Product variety and price strategy in the ski manufacturing industry
The present paper aims at examining the role of variety in the ski manufacturing industry and its relevance in firms' price setting strategies. In particular, it intends to investigate and empirically test two hypotheses concerning the relation between variety and prices. The first concerns the relationship between product quality/complexity and prices. The second refers to the existence of two kinds of varieties having opposite effects on price formation: market-related variety and production-related variety. We are able to empirically disentangle these two effects, by using variety in service characteristics as a proxy for market-related variety and variety in technical characteristics for production-related variety. Our empirical investigation confirms that prices are positively affected by product complexity and quality and positively affected by variety at the level of service characteristics. This means that a high degree of product variety allows firms to charge a premium price on consumers, who are able to find the product that best meet their needs and are therefore willing to pay a higher price. On the contrary, variety at the level of technical characteristics negatively impact on prices, because in a context where a dominant design emerges and new varieties are not radically different, gains in economies of scale and scope outweigh the cost of the increased flexibility in the equipment required to produce variety. The resulting decrease in marginal costs negatively impinges upon prices.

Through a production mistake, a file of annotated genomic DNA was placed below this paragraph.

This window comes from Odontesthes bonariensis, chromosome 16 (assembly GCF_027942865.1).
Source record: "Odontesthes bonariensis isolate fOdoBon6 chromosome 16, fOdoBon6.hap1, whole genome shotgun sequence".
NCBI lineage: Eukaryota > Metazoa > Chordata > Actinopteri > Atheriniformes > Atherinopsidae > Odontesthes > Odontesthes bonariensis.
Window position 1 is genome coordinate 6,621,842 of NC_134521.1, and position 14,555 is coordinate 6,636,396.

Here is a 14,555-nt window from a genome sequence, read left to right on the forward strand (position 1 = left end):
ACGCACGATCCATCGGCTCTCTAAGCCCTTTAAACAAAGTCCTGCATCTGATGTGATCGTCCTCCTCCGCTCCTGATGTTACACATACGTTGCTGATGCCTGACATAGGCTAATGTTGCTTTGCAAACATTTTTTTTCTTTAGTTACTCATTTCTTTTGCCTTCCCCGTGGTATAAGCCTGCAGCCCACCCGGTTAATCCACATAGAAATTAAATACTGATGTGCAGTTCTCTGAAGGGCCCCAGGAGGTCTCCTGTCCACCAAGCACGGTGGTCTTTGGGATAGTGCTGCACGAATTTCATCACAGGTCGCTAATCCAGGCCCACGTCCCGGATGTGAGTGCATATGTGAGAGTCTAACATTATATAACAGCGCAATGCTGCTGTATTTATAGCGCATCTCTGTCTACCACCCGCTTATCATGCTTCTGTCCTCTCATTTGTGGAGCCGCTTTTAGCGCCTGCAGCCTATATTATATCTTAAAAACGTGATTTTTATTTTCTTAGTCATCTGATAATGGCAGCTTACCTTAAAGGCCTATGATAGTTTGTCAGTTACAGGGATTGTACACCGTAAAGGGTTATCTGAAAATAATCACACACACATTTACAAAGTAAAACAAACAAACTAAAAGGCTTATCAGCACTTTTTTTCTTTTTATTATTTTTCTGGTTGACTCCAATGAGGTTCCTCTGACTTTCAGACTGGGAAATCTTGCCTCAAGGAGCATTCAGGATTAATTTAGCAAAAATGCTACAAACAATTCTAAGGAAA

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Volume (Year): 19 (2009)
Issue (Month): 4 (August)
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